I got new shoes a couple of days ago on the way back from returning my mother-in-law to the airport.
This story isn’t so much about the shoes, although they’re fantastic. I’ve caught a shoe-fetish disease from my spouse, although a much milder case of it. I appreciate a new pair of laces, especially when they come with long lasting Vibram soles, and these did. That’s part of the story. See, I went in to the local outdoor shop because it’s where I got my last pair of trail* shoes, now with holes, and because it’s where some teachers at a local junior high school gave me a gift certificate, a nice token for having spent the day with students there. So, I had good reason for patronizing this business. Additionally, completing some trifecta, it was a student from last semester working there who ended up helping me with shoe selections, advice, sizing, and the like. I ended up with a pair of shoes I never would have picked up left to my own devices, but now I’m completely happy with the choice. He steered me in the direction of something that would last a long time and fit my needs. In addition, he rang me up and gave me 30% off the asking price. Grateful, I left the store with the new shoes on my feet and the old ones in the box.
The connection to this local shop, the local teachers, and the former students all meshed together just right. I’m surprised and delighted by how these kinds of intersections seem to weave themselves together in my life. But this is just the prelude to another story. I’ve learned in the last couple of days that connections to the bigger world are more likely than I used to imagine.
A couple of days ago I got an email whose subject line read, “Samanda the Panda.” I suppose that most people receiving such a thing might move the message into a spam folder or otherwise give it short shrift. I knew exactly what the subject meant, though; I just wasn’t sure how it was relevant to a medical doctor from another part of the country. Samanda is the name of a large stuffed panda doll we gave Anna when she was only one year old. Samanda also had a supporting role in a sample science research project I modeled for some students. In that piece, Anna was pictured with Samanda and a stop watch and a variety of pendulum swinging setups. The email went, in part, like so:
… I apologize in advance for inconveniencing you in any way. In my quest for anything panda for my daughter’s 2nd birthday, I came across your “Swinging Bowling Ball Pendulum” research report on the internet (very entertaining and educational). I couldn’t help but notice the beautiful stuffed panda bear, and I was wondering if you could tell me who made the panda or where you purchased the panda. Samanda the Panda seems to be the perfect size and shape! I just had to find out more about her!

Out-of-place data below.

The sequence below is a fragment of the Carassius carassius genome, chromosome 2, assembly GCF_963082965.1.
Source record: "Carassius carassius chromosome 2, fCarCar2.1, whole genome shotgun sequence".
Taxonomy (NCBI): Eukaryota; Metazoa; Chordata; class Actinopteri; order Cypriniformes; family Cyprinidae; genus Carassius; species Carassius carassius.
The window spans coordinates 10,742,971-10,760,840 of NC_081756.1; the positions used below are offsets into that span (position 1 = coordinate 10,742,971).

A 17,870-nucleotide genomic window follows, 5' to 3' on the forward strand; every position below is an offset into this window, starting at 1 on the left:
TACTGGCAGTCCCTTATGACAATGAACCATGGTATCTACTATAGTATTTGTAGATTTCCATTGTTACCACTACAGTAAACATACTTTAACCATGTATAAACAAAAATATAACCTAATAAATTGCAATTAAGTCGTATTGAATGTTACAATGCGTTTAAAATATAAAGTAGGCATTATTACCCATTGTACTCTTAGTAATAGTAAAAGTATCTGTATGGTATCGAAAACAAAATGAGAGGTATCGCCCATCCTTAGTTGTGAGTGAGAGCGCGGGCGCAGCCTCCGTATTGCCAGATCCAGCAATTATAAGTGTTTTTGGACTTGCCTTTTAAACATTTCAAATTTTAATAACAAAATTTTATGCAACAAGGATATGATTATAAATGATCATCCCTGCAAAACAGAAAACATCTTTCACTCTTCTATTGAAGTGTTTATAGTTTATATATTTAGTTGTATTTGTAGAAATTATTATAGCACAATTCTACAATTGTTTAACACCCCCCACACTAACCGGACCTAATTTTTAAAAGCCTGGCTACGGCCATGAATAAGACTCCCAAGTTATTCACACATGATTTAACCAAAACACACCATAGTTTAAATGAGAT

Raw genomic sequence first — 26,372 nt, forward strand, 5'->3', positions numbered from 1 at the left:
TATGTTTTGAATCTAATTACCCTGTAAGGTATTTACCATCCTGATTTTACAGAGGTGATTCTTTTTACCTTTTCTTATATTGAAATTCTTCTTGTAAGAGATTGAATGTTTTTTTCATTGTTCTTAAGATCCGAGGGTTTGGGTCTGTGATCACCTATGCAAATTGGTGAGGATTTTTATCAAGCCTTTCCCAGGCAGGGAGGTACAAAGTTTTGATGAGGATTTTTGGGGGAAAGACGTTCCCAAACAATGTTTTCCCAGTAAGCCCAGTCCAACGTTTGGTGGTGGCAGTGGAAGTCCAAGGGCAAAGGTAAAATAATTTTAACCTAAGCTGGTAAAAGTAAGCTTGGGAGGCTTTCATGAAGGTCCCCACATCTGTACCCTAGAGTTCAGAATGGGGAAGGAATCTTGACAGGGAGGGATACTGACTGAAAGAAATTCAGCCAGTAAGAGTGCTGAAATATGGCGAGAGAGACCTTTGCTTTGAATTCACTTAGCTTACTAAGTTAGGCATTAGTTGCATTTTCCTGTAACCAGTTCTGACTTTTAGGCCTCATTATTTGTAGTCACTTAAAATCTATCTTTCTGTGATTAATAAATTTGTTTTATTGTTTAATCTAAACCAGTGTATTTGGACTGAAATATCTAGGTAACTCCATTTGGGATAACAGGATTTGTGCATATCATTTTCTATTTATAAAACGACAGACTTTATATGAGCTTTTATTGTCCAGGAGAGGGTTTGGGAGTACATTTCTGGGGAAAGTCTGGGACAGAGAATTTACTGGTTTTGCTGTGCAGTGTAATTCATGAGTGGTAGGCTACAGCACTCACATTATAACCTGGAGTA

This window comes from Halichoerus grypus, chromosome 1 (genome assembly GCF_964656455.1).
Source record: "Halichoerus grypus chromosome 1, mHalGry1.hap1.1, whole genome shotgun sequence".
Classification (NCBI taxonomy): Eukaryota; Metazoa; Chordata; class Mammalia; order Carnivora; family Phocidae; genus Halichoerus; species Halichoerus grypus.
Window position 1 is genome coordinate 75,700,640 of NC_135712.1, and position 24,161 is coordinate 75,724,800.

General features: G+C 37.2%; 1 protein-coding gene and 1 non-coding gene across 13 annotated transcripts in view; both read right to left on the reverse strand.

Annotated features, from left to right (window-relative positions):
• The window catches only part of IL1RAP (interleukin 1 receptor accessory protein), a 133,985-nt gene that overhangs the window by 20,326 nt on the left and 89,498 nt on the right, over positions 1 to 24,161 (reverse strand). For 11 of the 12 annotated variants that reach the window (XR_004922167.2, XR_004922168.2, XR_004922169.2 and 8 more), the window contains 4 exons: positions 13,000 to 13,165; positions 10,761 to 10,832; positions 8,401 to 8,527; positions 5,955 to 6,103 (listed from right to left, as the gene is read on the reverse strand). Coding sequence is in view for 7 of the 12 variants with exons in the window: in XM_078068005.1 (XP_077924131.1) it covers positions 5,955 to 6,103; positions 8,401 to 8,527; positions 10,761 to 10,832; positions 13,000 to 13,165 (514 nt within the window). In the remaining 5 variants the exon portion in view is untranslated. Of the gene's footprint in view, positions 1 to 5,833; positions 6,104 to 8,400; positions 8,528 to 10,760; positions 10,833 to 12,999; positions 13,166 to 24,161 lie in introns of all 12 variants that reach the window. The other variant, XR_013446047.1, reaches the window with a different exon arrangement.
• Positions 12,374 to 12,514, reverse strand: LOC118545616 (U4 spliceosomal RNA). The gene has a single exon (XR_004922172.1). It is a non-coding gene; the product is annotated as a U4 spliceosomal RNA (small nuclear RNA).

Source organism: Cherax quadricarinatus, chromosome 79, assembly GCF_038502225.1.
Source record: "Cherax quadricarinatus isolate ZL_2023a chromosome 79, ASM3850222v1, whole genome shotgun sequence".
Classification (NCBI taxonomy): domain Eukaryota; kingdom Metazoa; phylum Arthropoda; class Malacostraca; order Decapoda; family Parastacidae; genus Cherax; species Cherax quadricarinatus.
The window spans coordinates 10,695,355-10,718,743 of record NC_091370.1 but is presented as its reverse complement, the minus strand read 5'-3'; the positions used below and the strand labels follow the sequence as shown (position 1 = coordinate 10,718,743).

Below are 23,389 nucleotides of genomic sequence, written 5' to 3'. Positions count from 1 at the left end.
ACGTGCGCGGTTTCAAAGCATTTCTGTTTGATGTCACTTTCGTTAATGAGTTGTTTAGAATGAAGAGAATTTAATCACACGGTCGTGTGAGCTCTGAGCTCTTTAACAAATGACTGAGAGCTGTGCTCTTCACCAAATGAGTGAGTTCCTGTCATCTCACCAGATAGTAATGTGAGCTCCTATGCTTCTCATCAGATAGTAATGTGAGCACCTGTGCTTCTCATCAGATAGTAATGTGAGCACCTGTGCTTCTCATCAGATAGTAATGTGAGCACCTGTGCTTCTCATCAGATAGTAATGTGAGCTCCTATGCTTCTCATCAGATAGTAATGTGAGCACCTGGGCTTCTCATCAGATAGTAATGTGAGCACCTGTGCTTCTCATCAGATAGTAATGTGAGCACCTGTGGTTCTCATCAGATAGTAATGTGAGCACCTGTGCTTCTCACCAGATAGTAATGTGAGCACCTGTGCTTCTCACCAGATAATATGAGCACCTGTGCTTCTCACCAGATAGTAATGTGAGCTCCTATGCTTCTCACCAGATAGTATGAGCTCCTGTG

Interested and entertained that a mother’s search for a stuffed panda would lead her to my Physics 101 page, I emailed back. I helped by giving a few specifics about brand and dimensions. Maybe this was the best use of my webpage to date.
Just a day before this interaction I had another, out-of-the-blue connection. It was an email from the New York Times. I didn’t think much of the email from nytimes.com at first, because I use it quite a bit in classes, interacting with a representative for our campus that sets up the subscriptions. But this email was from a reporter, one whose work I’ve read. (You probably have too, even if you didn’t know it.) That email went like this:
I’m a science writer at The New York Times, and am writing to you with a somewhat odd request.
I’m going to be in Park City next week to meet and observe an Olympic skier, a freestyle aerialist named Ryan St. Onge, for a story that I’m working on about the physics of this kind of ski jumping. As I’m a journalist, not a physicist (though I have some understanding of what’s going on) I was hoping to entice a physicist or other scientist to watch some of the jumps with me to help me better understand what’s happening.
I came across your name in an Internet search, and given that a lot of what you do is related to physics education I wondered if you might be interested and willing to come to Park City for a few hours next week. I could pay your gas and offer you lunch for your trouble.
It took a few minutes for this to sink in. At first, I thought “ooh fun” followed by “oh maybe someone else would be better for this” follow quickly by something like “holy shit it’s a New York Times science writer asking me to consult on a story!” I still thought that there were others who are more expert in these things than I am, but he did specifically look for someone in “physics education**,” and I have been to see the freestyle aerials before, for the 2002 olympics even. And, I do know enough physics to handle this. And, it will be really fun.
Lessons learned? It’s a small world; or it’s a big world but googlificated so that we can sort it all out. Or, be careful what you put on your webpage; or don’t think too hard about what you put on your webpage because you’re going to be asked about your panda and your freestyle skiing expertise. That’s a pretty fun way to interact with the world.
I’m heading to Park City on Tuesday afternoon to talk physics and skiing, and I’ll be wearing my new shoes.
*”Trail” shoes are worn on hiking trails, but for me they’re also worn to run to the bus stop, to bike to work, to teach classes. A friend says it’s all just part of my “affect,” and I’ll take that as a compliment.
**I think it says something that someone’s search for a person in “physics education” landed him at my virtual office door. I’m far from famous, but there’s a niche that my institution has let me carve out that isn’t found at other places in the region. Overall that’s too bad, but in this case it’s good for me.